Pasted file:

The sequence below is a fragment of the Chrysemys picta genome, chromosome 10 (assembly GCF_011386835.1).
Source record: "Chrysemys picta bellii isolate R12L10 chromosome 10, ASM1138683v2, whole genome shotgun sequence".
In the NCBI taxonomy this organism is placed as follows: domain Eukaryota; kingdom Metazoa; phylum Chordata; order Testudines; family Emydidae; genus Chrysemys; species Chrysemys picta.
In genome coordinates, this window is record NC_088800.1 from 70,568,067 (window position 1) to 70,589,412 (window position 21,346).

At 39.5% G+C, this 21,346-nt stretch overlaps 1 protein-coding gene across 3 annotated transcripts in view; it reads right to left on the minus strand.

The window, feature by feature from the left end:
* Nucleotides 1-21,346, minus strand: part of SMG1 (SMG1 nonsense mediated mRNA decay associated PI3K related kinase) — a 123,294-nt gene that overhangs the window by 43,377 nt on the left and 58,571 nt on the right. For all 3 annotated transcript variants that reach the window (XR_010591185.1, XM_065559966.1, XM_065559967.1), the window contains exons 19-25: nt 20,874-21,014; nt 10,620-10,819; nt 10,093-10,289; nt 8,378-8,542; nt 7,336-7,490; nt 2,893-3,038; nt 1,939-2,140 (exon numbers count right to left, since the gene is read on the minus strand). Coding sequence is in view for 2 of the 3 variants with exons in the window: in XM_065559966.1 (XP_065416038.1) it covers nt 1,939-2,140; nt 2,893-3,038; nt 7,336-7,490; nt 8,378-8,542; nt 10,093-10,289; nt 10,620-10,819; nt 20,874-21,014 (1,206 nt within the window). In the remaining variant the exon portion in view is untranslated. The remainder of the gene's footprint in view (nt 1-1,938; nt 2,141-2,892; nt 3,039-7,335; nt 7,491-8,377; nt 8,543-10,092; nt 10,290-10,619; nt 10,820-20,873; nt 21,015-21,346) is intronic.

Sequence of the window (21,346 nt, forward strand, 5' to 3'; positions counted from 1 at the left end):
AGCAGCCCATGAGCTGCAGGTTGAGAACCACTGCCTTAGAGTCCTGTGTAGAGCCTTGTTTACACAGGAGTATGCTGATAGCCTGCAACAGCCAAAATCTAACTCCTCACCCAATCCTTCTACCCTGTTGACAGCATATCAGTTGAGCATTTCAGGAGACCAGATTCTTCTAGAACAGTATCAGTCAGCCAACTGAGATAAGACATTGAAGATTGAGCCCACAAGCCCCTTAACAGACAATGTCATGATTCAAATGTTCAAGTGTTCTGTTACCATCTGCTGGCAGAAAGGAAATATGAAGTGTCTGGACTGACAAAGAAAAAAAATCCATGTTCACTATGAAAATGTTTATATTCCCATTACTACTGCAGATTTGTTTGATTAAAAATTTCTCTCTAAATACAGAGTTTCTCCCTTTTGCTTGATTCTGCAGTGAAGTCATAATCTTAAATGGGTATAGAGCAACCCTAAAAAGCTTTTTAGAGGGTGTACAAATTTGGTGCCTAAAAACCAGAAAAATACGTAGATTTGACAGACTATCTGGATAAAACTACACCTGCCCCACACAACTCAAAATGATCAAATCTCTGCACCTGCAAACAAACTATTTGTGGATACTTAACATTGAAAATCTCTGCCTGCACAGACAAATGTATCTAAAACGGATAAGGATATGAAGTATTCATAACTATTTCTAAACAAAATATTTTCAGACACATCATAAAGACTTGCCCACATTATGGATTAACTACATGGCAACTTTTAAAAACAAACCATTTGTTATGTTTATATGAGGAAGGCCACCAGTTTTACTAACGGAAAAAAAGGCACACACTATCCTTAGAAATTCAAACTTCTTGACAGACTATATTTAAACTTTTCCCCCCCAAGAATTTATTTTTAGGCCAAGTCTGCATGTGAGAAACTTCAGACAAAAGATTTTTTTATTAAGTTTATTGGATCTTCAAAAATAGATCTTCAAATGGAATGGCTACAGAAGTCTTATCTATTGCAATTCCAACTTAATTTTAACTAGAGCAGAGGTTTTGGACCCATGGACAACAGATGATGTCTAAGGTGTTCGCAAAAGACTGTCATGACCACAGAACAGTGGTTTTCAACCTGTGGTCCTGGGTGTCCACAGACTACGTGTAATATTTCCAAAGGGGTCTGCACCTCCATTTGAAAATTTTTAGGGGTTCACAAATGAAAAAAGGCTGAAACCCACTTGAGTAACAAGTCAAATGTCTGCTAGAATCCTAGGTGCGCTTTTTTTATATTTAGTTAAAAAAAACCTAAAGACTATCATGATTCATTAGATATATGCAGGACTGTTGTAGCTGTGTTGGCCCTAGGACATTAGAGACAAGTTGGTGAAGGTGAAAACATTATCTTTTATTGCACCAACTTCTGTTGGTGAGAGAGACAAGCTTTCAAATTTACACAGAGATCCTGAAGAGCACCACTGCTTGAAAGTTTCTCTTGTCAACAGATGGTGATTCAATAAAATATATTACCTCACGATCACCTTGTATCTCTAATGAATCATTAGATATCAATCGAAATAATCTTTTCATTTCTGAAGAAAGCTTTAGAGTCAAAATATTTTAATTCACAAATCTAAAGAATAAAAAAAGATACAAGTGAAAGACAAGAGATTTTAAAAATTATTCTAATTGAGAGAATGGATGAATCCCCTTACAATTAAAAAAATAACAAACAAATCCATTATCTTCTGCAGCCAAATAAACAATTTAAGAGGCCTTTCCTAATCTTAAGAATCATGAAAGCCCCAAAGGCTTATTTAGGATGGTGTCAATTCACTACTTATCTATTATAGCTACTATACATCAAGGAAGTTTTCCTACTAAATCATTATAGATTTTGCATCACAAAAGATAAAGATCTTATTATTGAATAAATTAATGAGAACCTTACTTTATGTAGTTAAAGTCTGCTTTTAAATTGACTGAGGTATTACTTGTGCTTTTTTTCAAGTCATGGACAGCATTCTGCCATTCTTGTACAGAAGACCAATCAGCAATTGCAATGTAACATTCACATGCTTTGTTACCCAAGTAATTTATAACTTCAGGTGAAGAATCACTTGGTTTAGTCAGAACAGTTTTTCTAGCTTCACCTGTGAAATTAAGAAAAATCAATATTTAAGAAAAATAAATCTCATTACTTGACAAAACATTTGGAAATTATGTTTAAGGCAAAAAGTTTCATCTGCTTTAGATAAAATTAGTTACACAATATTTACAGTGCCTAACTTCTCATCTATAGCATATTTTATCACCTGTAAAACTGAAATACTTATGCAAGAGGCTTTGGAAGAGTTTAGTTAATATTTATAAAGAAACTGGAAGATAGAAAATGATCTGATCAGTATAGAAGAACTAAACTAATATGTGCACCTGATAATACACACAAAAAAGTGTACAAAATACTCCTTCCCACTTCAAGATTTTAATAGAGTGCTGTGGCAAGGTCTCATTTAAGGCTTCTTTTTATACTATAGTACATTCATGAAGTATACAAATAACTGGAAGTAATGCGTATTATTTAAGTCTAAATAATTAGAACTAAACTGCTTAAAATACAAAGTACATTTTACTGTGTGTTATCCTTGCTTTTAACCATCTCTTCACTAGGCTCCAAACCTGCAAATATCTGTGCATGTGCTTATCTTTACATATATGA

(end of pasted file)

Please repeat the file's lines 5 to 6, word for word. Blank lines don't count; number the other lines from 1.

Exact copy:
At 39.5% G+C, this 21,346-nt stretch overlaps 1 protein-coding gene across 3 annotated transcripts in view; it reads right to left on the minus strand.

The window, feature by feature from the left end: